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Friday, October 21, 2005

Why People Are Worried About Bird Flu

We now know that the Spanish flu pandemic of 1918-1919 appeared to be a pretty direct jump from birds to humans. H5N1 is infecting humans from birds, and appears to be jumping from the occasional human to another.

This graph should show why public health authorities are concerned (from the Woodson monograph):


Pandemics hit quickly, and this one came close to doubling the annual death rate. Most of the deaths occurred in October of 1918:


As you can see, the death rate escalated in September and then shot up in one month. Most people who got the disease did not die, but many were very sick and could not work, and others were afraid to go out. Many businesses could not operate for a few weeks.


Comments:
Excellent, excellent link- the numbers and graphs, as presented, are fightening.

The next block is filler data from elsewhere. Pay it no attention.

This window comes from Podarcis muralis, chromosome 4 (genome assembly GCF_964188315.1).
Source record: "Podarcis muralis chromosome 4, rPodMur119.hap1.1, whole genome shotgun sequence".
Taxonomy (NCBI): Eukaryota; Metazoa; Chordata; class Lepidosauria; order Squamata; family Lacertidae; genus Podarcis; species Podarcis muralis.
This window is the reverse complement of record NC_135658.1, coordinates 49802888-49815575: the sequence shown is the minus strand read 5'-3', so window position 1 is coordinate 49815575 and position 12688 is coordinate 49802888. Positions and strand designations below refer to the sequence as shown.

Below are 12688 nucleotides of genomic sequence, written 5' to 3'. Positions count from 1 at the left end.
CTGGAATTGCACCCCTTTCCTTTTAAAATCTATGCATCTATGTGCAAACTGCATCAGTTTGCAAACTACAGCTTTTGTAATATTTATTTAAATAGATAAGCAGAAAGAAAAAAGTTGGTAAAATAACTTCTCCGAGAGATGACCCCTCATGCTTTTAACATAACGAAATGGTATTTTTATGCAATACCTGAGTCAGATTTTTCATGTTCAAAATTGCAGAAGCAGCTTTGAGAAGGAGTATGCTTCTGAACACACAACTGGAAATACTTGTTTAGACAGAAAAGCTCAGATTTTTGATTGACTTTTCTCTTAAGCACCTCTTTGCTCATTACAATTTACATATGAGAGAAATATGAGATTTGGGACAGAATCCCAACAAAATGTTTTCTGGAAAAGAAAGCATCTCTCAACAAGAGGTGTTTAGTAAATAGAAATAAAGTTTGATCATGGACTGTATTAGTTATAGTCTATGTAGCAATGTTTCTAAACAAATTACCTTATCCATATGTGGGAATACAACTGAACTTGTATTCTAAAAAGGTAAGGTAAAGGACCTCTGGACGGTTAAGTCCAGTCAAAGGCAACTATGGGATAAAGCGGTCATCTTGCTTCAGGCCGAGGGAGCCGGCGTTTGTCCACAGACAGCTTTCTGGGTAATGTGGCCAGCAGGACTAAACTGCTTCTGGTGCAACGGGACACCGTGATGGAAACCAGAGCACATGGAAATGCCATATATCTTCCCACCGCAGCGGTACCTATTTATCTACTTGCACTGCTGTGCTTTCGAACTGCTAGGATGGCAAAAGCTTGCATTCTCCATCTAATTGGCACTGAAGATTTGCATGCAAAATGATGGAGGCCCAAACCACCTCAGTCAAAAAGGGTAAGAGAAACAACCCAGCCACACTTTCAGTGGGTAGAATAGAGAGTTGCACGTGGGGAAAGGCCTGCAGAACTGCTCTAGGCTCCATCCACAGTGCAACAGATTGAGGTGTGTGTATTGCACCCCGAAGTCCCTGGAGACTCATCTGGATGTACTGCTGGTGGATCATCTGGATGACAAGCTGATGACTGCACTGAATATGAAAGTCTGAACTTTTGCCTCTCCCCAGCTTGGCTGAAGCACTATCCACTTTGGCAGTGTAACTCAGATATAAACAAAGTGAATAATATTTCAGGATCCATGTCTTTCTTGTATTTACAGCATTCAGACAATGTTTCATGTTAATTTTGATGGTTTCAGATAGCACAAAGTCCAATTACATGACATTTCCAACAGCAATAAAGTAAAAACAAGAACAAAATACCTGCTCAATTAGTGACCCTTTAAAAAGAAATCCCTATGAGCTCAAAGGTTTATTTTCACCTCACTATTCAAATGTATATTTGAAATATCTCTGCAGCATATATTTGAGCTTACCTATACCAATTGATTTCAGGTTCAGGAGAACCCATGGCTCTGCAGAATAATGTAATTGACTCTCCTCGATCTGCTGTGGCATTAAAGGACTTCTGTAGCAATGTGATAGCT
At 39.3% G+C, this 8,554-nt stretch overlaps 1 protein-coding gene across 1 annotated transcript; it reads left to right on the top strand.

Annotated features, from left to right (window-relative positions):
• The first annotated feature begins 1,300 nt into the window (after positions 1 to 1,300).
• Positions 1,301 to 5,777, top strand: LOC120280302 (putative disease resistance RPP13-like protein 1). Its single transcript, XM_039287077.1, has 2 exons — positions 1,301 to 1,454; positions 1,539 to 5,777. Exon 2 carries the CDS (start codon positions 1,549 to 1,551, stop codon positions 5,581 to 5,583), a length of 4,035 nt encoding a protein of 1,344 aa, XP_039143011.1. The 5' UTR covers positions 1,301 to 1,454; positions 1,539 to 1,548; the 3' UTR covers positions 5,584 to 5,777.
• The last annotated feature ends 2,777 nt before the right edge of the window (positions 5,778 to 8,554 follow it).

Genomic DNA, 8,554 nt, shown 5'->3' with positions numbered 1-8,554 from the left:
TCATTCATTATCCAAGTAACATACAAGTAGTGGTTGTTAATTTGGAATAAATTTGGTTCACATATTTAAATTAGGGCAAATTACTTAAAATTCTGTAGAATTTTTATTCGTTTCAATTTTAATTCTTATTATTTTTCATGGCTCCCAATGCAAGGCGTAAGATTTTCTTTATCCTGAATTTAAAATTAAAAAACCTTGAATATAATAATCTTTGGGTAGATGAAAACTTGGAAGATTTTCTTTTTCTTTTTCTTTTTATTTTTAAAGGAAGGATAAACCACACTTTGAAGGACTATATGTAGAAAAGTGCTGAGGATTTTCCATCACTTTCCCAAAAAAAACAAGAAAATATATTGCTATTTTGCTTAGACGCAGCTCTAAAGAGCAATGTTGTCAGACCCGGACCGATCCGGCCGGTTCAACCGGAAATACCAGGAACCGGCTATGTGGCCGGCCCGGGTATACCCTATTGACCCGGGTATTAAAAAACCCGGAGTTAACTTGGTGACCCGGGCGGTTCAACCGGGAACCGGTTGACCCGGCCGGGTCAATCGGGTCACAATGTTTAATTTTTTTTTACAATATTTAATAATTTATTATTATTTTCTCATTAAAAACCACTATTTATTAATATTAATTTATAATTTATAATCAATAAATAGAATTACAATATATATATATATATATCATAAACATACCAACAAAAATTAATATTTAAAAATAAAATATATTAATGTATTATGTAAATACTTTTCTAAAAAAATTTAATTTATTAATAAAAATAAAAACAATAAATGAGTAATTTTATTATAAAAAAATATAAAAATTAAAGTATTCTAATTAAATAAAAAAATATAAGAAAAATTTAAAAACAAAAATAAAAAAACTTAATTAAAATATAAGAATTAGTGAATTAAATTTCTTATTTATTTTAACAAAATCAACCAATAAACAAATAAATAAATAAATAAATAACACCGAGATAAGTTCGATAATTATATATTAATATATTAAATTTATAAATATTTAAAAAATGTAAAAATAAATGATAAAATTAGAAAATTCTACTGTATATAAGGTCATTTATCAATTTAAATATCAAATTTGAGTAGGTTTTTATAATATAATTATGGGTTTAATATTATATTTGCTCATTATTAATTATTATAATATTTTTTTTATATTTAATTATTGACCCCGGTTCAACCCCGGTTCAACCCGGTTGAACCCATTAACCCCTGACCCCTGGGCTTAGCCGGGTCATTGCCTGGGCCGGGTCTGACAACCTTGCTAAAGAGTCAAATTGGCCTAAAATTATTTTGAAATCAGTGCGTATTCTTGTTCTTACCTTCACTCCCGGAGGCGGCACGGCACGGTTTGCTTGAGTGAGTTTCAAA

I only wish that infoprmation re public and private preparations were more forthcoming.

Given the ease of travel, politicized media and obvious lack of preparedness, I'm not hopeful things will go well.
 
They didn't in 1918, that's for sure!

I think if we get our act together and plan a bit we can deal with this sort of incident. We have antibiotics and people can stockpile masks, etc. That and good hygienic practices in daily life can cut down the number and severity of cases, hopefully preventing the hospitals and clinics from being overwhelmed.

But daily life will have to change for that to happen.
 
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